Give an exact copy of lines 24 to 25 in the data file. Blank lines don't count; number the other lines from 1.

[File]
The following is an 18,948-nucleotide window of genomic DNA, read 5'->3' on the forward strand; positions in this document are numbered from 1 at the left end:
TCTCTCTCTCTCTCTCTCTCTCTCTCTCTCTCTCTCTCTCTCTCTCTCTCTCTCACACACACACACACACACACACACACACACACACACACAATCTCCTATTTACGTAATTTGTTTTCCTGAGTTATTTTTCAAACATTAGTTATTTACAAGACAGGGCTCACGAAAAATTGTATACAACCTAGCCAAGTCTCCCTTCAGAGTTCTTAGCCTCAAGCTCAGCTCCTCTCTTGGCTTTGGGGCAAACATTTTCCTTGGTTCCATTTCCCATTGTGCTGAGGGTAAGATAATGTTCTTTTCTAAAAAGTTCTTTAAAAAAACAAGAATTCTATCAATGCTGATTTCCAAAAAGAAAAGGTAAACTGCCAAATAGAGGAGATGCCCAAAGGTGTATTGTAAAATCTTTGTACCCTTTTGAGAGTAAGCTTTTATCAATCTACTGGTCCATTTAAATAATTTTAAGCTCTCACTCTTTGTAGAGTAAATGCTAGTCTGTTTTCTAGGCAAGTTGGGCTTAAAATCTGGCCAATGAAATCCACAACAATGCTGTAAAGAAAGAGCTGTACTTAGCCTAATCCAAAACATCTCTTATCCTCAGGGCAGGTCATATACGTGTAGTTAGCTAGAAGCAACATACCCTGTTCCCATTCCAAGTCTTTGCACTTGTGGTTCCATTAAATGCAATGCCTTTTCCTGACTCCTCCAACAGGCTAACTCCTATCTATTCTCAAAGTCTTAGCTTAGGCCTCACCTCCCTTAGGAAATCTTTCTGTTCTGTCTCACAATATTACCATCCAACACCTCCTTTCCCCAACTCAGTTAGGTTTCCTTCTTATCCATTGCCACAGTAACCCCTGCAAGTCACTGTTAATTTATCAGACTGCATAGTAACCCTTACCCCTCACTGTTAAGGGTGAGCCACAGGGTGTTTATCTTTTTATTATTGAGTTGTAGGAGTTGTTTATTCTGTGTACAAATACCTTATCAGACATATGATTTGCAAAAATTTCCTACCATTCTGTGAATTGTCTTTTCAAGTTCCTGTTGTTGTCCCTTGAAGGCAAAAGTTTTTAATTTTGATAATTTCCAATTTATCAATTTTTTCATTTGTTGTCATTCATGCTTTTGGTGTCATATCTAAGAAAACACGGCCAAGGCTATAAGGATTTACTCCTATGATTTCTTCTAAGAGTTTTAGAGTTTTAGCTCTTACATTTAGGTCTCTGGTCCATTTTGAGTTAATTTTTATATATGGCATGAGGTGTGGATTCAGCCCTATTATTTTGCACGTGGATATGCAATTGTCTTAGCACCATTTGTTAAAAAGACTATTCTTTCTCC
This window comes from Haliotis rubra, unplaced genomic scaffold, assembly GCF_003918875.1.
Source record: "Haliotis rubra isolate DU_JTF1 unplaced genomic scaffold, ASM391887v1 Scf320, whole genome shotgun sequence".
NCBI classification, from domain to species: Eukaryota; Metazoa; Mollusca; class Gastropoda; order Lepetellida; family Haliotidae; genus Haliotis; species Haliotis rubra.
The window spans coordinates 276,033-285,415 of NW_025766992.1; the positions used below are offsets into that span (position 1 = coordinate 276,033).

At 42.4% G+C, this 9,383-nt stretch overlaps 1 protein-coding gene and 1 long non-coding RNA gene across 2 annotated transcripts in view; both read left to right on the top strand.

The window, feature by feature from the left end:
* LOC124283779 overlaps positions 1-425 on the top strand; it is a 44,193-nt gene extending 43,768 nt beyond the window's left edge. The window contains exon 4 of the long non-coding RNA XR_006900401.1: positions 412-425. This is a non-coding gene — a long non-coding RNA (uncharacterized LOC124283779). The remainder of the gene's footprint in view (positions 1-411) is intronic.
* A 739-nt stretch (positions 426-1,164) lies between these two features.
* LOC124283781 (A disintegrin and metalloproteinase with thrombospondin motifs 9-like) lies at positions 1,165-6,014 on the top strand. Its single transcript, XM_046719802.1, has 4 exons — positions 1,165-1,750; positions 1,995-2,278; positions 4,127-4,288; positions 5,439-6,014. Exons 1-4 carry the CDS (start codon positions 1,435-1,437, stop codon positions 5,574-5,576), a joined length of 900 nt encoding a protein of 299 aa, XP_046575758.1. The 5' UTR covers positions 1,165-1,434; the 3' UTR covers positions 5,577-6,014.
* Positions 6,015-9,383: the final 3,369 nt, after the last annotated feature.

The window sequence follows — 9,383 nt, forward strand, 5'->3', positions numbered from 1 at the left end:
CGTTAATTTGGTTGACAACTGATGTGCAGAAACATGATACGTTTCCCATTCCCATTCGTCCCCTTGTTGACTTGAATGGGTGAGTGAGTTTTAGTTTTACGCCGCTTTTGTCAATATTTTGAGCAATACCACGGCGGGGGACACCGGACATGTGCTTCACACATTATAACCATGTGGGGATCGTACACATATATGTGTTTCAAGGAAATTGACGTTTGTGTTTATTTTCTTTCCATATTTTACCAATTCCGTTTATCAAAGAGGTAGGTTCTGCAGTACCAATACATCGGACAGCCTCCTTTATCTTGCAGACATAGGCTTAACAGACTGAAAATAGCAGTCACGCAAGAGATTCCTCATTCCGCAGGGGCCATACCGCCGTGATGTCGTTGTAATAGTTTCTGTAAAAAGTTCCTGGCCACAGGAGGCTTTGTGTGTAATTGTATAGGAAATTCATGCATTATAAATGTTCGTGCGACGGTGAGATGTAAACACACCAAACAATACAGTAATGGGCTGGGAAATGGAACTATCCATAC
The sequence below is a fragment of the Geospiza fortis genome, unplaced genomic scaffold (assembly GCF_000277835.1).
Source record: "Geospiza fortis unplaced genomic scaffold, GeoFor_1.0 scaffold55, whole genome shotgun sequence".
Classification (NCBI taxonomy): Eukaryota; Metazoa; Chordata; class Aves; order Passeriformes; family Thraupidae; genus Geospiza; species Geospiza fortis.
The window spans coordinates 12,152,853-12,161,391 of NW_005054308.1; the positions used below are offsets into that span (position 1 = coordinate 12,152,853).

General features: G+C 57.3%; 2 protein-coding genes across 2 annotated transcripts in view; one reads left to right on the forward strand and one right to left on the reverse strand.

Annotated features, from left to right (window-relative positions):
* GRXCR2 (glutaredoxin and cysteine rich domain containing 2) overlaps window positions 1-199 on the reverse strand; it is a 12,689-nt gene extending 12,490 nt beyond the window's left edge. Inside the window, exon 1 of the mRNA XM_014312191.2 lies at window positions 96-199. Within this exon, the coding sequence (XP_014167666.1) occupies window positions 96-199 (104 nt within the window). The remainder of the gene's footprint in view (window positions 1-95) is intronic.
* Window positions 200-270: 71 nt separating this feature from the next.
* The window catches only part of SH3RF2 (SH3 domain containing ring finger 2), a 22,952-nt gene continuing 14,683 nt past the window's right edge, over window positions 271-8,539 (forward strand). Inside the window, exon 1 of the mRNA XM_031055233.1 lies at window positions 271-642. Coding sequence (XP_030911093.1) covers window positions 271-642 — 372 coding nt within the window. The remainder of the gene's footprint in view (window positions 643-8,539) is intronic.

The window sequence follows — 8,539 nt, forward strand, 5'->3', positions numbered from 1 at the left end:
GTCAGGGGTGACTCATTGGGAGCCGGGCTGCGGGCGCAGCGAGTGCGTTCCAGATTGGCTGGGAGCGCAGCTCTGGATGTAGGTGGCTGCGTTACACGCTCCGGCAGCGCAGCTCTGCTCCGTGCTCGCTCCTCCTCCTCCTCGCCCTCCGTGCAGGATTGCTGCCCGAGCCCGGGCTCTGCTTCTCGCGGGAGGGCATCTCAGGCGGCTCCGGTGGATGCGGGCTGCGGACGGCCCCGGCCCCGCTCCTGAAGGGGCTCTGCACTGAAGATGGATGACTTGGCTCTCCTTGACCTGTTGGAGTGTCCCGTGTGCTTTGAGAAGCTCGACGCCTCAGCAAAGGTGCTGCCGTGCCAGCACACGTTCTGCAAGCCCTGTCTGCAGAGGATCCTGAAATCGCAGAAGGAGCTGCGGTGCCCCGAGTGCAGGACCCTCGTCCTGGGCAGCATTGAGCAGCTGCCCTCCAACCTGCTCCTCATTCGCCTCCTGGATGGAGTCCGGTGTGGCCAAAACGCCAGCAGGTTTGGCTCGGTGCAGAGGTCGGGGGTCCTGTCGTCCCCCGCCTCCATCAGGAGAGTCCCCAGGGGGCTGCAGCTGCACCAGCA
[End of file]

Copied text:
The window sequence follows — 8,539 nt, forward strand, 5'->3', positions numbered from 1 at the left end:
GTCAGGGGTGACTCATTGGGAGCCGGGCTGCGGGCGCAGCGAGTGCGTTCCAGATTGGCTGGGAGCGCAGCTCTGGATGTAGGTGGCTGCGTTACACGCTCCGGCAGCGCAGCTCTGCTCCGTGCTCGCTCCTCCTCCTCCTCGCCCTCCGTGCAGGATTGCTGCCCGAGCCCGGGCTCTGCTTCTCGCGGGAGGGCATCTCAGGCGGCTCCGGTGGATGCGGGCTGCGGACGGCCCCGGCCCCGCTCCTGAAGGGGCTCTGCACTGAAGATGGATGACTTGGCTCTCCTTGACCTGTTGGAGTGTCCCGTGTGCTTTGAGAAGCTCGACGCCTCAGCAAAGGTGCTGCCGTGCCAGCACACGTTCTGCAAGCCCTGTCTGCAGAGGATCCTGAAATCGCAGAAGGAGCTGCGGTGCCCCGAGTGCAGGACCCTCGTCCTGGGCAGCATTGAGCAGCTGCCCTCCAACCTGCTCCTCATTCGCCTCCTGGATGGAGTCCGGTGTGGCCAAAACGCCAGCAGGTTTGGCTCGGTGCAGAGGTCGGGGGTCCTGTCGTCCCCCGCCTCCATCAGGAGAGTCCCCAGGGGGCTGCAGCTGCACCAGCA